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Escrow Accounting Tips for Home Buyers from a Holliston MA CPA

Posted by Ann Irons, CPA

Dec 4, 2014 10:09:00 AM

ai-home-escrowBuying a home is one of the most exciting, albeit stressful experiences in your life. If you plan on taking out a loan to pay for your home, you will most likely be required to establish an escrow account. What is an escrow account, and how will it affect your tax return?

The Basics of Escrow

Most homebuyers do not pay cash for the full amount of their new home, choosing instead to finance a large portion of the cost through a lender. If you take this route, you are held accountable for any interest and the principal on the mortgage payment you make each month. On top of this, you must also pay a portion of your property taxes for that year as well as a portion of your homeowner’s insurance premiums. Standard practice is to divide the total amount owed into equal monthly payments. However, the amount may fluctuate by year. This is achieved by means of an escrow account.

Required Contributions to Escrow Accounts

It is possible that your lender may not require an escrow account as part of their agreement to finance the home purchase. However, the vast majority of lender do use this practice. Each lender will have their own unique terms, but they are limited in part by federal laws designed to protect homebuyers from prohibitive minimum escrow payments. It is legal for lenders to gradually increase the minimum contributions, as this offers a sort of guarantee that you, the homeowner, are able to cover your tax payments and insurance expenses as needed.

Even if your lender does not require you to set up an escrow account, Doing so can actually work in your favor. This is especially true if you are worried that you might forget to make a payment, or if you have concerns that you might not remember to keep sufficient money on hand to make these payments—late or skipped payments can carry a hefty fee.

Filing Taxes and Reporting Escrow Accounts

By putting funds in your escrow account, you are setting it aside to pay property taxes, among other things. You might remember that you can deduct property taxes when you file your return. However, you may deduct them only if they came directly from the escrow account. This is because your lender has paid the property taxes in accordance with the requirements of the regulatory agency. You cannot deduct funds that were placed in your escrow account. If you receive a surplus check, this will not affect the amount of property taxes that can be deducted.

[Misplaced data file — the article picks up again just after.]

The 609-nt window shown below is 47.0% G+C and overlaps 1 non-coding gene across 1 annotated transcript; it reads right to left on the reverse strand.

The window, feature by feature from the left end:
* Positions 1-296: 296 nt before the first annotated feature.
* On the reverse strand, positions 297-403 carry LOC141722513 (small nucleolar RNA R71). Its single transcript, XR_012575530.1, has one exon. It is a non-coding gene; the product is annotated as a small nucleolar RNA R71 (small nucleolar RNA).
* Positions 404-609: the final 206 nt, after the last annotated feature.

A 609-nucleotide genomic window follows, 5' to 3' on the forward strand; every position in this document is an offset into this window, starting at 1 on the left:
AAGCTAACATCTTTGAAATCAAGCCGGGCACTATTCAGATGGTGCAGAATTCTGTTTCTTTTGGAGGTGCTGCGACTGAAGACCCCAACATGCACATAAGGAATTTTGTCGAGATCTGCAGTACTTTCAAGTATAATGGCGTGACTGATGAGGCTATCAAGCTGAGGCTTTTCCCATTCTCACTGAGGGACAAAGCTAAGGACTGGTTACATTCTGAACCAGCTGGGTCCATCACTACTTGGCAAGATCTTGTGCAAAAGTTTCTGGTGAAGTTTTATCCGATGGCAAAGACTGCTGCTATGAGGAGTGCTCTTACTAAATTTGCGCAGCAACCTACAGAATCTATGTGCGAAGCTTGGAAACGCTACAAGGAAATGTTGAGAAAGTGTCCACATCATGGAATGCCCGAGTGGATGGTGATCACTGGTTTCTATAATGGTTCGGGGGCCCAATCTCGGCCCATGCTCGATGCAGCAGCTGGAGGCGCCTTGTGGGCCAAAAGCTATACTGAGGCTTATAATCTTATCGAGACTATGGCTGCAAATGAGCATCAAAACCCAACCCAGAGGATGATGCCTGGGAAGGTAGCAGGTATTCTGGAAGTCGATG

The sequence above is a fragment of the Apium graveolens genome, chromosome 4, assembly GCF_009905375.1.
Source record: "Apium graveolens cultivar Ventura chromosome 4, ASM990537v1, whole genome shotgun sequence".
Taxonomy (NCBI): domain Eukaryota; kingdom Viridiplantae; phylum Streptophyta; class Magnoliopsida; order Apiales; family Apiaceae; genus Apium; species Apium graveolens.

When Excess Funds Are Available

Once the real estate tax expenses and mortgage insurance payments have been taken from your escrow account, it is possible that you will have some money left over. If so, you can expect a check from your lender in the amount of the surplus. This is not. It is money that has always been yours. Therefore, it is not accurate to say that this surplus amount is any form of income. As such, you need not include it on your income tax return. By the way, you might think about taking your surplus funds and putting them toward your principal. You could end up saving yourself quite a bit of interest expense in the long run.

About Your Bellingham Tax Accountant

Questions about property taxes and escrow in Bellingham, MA? To learn more about tax returns, escrow accounts, and accounting services, or to schedule a meeting with Ann Irons, CPA, LLC, contact us at (508) 966-0700. We welcome individuals, businesses, and foreign investors in Holliston, Bellingham, Woonsocket, Medway, Milford, Worcester, and the surrounding areas.

Topics: Escrow Accounting

About Ann M. Irons, CPA LLC

ann_irons_head_shotAnn spent over 25 years in the financial service industry, gaining knowledge and experience that allows her to provide an array of tax, bookkeeping, and accounting services for her clients. Relying on a stringent code of ethics and a dedication to maintaining the highest industry standards, Ann works hard to ensure her clients receive the quality service they’ve come to expect. A member of AICPA and MSCPA, Ann has also had an article featured in the renowned publication, Banker and Tradesman. 

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